Drivers, get ready! Pontiac’s totally new Firebird’s here. And like the magnificent “Birds” of the past, it’s a road machine that will fire up a generation!” 1982 Firebird sales brochure
- 1982 marked the introduction of the completely redesigned third-generation Firebirds.
- While Pontiac had always used its own engines in the Firebirds, the new generation used GM corporate engines, making the car more similar to the Camaro.
- However, the third generation contained all new sheet metal that distinguished the exterior look of the car greatly from the Camaro.
Muscle Car Specifications
After two oil crises and drastically declining sales of the second-generation Firebirds in the early 1980s, the third-generation cars were designed to be lighter and more aerodynamic to save on fuel costs. As far as size goes, the car was closer to the original first-generation Firebirds than any later models. Additionally, a four-cylinder engine was put into the base Firebird for the first time ever.
Instead of the four models that had been available for the entire run of second-generation cars, the lineup was simplified to three models: the base, the luxury oriented S/E and the Trans Am. Pontiac was originally going to drop the Trans Am name to avoid paying royalties to the SCCA for the use of the name – instead going with T/A – but this idea was scrapped before production started. The S/E could add any option available for the Firebird, even more than the Trans Am.
The base models came standard with the four-cylinder engine, dubbed the “Iron Duke,” which was rated at only 90 horsepower. Most people chose to go with the S/E or the Trans Am, which came with at least the V6 engine, which was a 2.8 litre motor that produced 102 horsepower. There were two versions of the 5.0 V8 engine, a basic one that produced 145 horsepower and a fuel-injected engine that was rated at 165. This represented a drop of 35 horsepower form the most powerful engine in the 1981 cars. Fortunately, power would begin to rise in 1983.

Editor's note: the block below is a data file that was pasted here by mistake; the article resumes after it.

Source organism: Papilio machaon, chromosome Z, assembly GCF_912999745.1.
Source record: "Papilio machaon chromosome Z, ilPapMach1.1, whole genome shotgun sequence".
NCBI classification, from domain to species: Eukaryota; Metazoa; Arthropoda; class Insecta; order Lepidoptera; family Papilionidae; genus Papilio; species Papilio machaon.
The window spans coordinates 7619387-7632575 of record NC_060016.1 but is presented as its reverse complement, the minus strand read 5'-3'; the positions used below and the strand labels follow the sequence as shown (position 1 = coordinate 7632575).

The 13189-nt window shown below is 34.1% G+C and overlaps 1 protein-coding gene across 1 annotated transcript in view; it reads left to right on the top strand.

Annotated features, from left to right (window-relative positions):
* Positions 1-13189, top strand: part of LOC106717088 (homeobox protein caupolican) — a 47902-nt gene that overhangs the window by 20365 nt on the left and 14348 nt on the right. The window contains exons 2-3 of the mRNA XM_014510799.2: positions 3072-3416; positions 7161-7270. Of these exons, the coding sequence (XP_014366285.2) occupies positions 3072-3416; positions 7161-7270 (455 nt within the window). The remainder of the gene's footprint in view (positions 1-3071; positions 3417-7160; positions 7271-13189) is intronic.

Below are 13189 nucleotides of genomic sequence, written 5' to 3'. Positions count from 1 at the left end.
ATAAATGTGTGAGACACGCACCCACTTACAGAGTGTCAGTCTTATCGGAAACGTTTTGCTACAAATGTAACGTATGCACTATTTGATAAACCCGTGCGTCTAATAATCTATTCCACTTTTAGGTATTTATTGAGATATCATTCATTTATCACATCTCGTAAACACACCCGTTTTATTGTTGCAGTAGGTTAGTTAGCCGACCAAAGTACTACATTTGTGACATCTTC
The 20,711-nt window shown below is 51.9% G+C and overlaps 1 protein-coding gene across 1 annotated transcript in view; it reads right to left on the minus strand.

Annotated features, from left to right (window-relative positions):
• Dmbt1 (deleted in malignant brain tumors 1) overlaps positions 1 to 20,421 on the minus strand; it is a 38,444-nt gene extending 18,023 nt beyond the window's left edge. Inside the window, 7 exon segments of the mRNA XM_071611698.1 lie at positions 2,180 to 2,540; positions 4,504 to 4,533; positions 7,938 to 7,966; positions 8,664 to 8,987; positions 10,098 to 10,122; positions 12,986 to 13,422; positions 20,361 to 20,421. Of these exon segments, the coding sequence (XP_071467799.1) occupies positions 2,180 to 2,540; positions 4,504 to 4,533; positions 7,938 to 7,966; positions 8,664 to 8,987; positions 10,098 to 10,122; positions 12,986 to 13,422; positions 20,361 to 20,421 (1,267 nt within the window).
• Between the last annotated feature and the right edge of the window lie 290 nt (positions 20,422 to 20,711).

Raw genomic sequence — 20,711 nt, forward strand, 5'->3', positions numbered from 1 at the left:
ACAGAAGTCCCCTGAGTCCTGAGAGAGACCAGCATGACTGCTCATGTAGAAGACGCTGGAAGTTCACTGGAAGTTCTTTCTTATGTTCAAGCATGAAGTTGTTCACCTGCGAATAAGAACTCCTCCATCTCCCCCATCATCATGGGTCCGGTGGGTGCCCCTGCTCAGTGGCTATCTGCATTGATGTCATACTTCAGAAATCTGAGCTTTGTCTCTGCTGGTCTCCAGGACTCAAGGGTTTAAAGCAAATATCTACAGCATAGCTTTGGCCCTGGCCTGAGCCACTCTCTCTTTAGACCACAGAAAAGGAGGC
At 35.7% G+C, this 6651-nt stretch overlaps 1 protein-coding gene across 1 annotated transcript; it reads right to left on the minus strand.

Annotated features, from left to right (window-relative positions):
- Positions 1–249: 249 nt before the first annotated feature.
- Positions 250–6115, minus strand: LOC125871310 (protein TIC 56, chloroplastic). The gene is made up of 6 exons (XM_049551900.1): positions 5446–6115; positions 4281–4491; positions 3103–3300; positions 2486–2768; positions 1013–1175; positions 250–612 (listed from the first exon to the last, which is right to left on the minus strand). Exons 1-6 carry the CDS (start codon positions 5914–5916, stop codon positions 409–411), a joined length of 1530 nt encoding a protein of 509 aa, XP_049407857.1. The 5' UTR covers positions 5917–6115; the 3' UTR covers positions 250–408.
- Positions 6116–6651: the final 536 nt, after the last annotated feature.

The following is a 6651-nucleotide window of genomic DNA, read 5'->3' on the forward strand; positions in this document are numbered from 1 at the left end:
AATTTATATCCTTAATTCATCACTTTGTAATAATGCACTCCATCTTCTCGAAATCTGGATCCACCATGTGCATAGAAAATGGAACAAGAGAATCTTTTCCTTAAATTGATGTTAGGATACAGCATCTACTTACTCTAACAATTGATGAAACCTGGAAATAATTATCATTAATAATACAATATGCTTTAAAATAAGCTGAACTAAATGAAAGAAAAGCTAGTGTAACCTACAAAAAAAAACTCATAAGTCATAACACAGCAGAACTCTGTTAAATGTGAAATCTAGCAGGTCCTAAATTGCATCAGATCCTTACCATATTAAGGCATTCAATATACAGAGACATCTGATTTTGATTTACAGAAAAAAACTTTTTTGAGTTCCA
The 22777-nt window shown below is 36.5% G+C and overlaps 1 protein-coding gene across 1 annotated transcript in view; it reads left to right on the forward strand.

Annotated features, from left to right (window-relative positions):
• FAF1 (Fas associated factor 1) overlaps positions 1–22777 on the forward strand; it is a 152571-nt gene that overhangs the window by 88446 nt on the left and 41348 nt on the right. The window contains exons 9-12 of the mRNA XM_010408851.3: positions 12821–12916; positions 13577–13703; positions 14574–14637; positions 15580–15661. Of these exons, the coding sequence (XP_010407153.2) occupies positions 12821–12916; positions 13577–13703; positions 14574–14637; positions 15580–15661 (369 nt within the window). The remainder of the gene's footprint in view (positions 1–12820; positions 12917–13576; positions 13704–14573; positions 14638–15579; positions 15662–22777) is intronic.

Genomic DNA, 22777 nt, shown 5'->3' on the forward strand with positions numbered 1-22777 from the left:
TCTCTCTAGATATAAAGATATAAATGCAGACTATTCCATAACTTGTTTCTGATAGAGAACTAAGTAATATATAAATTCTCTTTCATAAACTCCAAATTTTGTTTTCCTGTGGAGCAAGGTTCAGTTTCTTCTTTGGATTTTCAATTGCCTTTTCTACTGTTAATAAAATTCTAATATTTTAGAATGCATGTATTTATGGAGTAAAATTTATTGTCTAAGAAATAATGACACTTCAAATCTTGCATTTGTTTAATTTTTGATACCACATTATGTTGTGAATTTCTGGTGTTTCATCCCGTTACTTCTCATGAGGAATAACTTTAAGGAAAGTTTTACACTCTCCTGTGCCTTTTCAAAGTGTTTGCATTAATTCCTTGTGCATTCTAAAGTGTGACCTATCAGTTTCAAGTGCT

After a dismal year in 1981, sales rebounded with the introduction of the new cars. Total production was at 116,364, up more than 45,000 cars from the previous year.
The hatchback design was first introduced to the Firebird in 1982, and even the base model included a rear spoiler, which was part of those improved aerodynamics. Additionally, the windshield slope was 60 degrees, which was steeper than GM had used on any car to that point. 41,683 base models were produced throughout the model year.
Among a long list of options, leather seating and 15-inch wheels were made available on the Firebird for the first time in the S/E editions. The models came standard with the V6 engine, and 21,719 were produced.
As it had been since 1975, the Trans Am remained the best selling Firebird in 1982. The 4.9 litre turbo engine that had been used (and largely derided by critics) in the 1980 and 81 models was originally set to be used in the third-generation cars, but Pontiac decided against it in the end. Throughout the production year, 54,962 Trans Ams were manufactured.
Pony Car Competition
As they had been since 1974, the Firebird and Camaro were the only true pony cars on the road in 1982. The Mustang was redesigned in 1979 as more of a sports car, but was still smaller than the traditional pony cars. However, with a production of 130,418, Mustang fell behind Camaro sales, and was not too far out of the Firebird’s reach. As the 1980s wore on, the Mustang would become more and more powerful, and would eventually once again be a direct competitor with the Firebird.
|LQ9 I4||151ci||TFI||90 hp @ 4000 rpm||132 lb-ft @ 2800 rpm|
|LC1 V6||173ci||1x2bbl||105 hp @ 4800 rpm||142 lb-ft @ 2400 rpm|
|LU5||305ci||Cross Fire Fuel Injection||165 hp @ 4200 rpm||240 lb-ft @ 2400 rpm|
|LG4||305ci||1x4bbl||145 hp @ 4000 rpm||240 lb-ft @ 2000 rpm|
|0 to 60 mph||Quarter Mile||Engine||Source|
|8.8 sec||16.8 sec @ 80.50 mph||305ci/165hp||Motor Trend 1/82|
|9.2 sec||17.0 sec @ 80.5 mph||305ci/165hp||Road & Track 9/82|
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